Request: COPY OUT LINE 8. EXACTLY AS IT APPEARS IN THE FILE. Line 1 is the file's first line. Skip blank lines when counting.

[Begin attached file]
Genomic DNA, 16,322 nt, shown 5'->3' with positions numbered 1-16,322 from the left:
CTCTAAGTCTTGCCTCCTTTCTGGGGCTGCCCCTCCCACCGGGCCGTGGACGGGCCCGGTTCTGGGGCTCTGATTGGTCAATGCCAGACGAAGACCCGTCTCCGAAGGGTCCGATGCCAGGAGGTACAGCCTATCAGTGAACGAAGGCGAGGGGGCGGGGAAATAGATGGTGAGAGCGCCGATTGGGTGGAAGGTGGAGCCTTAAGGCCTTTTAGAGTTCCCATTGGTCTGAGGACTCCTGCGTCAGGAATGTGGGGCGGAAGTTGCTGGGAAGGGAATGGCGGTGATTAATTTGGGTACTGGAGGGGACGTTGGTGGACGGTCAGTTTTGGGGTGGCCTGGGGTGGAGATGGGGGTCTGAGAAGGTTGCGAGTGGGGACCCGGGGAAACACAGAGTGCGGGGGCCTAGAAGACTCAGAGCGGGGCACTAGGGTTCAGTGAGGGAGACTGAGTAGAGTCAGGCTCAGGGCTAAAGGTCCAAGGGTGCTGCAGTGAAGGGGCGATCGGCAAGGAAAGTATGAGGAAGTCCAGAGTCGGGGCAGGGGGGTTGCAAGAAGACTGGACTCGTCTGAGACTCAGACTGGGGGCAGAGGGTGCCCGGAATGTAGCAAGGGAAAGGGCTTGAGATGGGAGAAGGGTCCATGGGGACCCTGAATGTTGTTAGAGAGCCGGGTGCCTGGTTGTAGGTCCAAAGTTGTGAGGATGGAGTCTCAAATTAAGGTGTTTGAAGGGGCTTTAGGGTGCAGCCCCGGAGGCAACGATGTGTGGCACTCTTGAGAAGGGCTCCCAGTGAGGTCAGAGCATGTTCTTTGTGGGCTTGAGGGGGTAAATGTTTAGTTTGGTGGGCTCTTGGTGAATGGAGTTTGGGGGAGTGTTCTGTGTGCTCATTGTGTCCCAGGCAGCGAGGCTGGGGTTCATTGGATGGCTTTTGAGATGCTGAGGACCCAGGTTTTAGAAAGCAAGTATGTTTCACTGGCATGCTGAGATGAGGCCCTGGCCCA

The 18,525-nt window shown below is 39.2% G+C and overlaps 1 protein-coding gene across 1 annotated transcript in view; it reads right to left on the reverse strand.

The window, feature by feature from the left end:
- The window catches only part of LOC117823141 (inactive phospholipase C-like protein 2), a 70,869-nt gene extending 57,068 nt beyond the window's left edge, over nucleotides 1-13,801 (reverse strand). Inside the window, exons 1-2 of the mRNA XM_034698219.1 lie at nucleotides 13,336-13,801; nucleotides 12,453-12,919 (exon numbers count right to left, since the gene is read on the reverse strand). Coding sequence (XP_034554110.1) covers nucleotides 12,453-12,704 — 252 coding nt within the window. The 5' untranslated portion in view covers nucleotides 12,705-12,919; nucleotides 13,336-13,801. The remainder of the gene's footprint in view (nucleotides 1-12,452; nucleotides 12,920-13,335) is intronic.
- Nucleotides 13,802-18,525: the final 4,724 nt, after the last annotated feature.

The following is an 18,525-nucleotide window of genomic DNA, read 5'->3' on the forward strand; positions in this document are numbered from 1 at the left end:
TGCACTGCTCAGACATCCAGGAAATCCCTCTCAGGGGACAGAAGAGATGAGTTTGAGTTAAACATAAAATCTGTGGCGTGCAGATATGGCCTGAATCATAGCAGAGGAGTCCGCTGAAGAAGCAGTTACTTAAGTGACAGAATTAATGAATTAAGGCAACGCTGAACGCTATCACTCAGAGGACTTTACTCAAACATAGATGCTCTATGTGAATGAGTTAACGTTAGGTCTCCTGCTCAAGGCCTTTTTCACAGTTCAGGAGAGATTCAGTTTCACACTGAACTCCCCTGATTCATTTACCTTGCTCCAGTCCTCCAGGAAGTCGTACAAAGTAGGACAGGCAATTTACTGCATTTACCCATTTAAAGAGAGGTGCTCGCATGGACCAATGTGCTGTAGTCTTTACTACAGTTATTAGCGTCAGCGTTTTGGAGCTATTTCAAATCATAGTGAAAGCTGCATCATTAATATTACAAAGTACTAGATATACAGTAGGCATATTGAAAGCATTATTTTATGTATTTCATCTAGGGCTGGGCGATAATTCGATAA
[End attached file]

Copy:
TGCACTGCTCAGACATCCAGGAAATCCCTCTCAGGGGACAGAAGAGATGAGTTTGAGTTAAACATAAAATCTGTGGCGTGCAGATATGGCCTGAATCATAGCAGAGGAGTCCGCTGAAGAAGCAGTTACTTAAGTGACAGAATTAATGAATTAAGGCAACGCTGAACGCTATCACTCAGAGGACTTTACTCAAACATAGATGCTCTATGTGAATGAGTTAACGTTAGGTCTCCTGCTCAAGGCCTTTTTCACAGTTCAGGAGAGATTCAGTTTCACACTGAACTCCCCTGATTCATTTACCTTGCTCCAGTCCTCCAGGAAGTCGTACAAAGTAGGACAGGCAATTTACTGCATTTACCCATTTAAAGAGAGGTGCTCGCATGGACCAATGTGCTGTAGTCTTTACTACAGTTATTAGCGTCAGCGTTTTGGAGCTATTTCAAATCATAGTGAAAGCTGCATCATTAATATTACAAAGTACTAGATATACAGTAGGCATATTGAAAGCATTATTTTATGTATTTCATCTAGGGCTGGGCGATAATTCGATAA